Rarely do I see a style of marriage that I feel I learned from my own father.  It is that of jumping to the needs of the other.  The hardest part of this style is not the action of serving the other, it's abandoning one's pride long enough to understand that it is not all about you.  It's so imperative to make sure that your spouses' needs are met, their life is pleasant, and they know you exist to please them.  This seems like a very simple concept but I am blown away at how many marriages lack this simple, simple action.  Once again, it is NOT ABOUT YOU.

So take these words of wisdom with a grain of salt as I've now only been married for a year, but so far it has been a joy of giving, communicating, and pleasing the other person so that there is no reason to default to that selfish way that tempts us all. 

Thursday, September 16, 2010

Cold Calling!

Oh cold calling!  Such a loathsome art hated by most when having to carry it out, yet hated more when on the receiving end.  As miserable as it may seem, I don't think that those in the sales industry understand the true value.  I agree that it can be a relatively painstaking process, but the treasure doesn't lie solely in the rare win at the end of the disparate tunnel, rather it is DURING all of the hang ups, nonsense rebuttals, bulletproof contracts, and the occasional "no one loves me feeling."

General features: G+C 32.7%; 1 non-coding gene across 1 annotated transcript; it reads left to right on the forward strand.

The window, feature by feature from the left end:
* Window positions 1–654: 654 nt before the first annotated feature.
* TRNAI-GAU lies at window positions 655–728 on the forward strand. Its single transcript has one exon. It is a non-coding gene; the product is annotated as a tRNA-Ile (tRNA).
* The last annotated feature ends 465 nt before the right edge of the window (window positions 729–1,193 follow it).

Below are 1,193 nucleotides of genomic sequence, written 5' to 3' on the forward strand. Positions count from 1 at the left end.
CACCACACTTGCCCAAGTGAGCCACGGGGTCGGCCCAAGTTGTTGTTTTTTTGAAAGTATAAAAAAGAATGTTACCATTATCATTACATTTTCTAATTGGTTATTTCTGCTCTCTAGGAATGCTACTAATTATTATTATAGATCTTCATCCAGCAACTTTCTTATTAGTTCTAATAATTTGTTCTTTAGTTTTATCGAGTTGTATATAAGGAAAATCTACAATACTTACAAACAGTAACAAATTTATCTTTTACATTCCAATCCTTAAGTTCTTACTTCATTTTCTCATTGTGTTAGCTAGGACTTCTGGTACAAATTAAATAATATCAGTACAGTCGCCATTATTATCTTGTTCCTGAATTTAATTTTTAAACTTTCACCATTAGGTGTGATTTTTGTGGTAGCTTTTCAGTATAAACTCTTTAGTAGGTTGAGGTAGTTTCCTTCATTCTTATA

When you first decide to cold call, you exercise the ability to hope.  Yep, just plain ol' hope.  The hope that one day you will convince someone will listen to you, believe that you can actually help them, and buy from you.  Not only may you get yourself a sale, it may be one that pays you a year's worth of commission.

During cold calling, don't allow the sudden slamming down of the phone to serve only as discouragement.  Instead, treat it as motivation.  Look to it as a game, a bit of comic relief in your serious work day.  Don't ever take yourself too seriously, it will drive you nuts, then to the soup line.

Second, cold calling helps you understand the customer.  If a customer opens up their doors to you and just signs your contract, you have learned NOTHING!  It is imperative that you experience a customer in their rawest state, sometimes that means while they are yelling at you.  This interaction could tell you what they hate about sales people so you don't act that way, what their past pains with vendors so you know where to perform, and how busy they are working on a project so you can provide them with the tools to complete that project more efficiently.  The best advice I ever received from a past employer of mine was, "You have one of the biggest mouths I have ever experienced, but you know exactly when to shut it."  If you can't shut your mouth long enough to listen to the needs of the customer, you don't even deserve an unemployment check.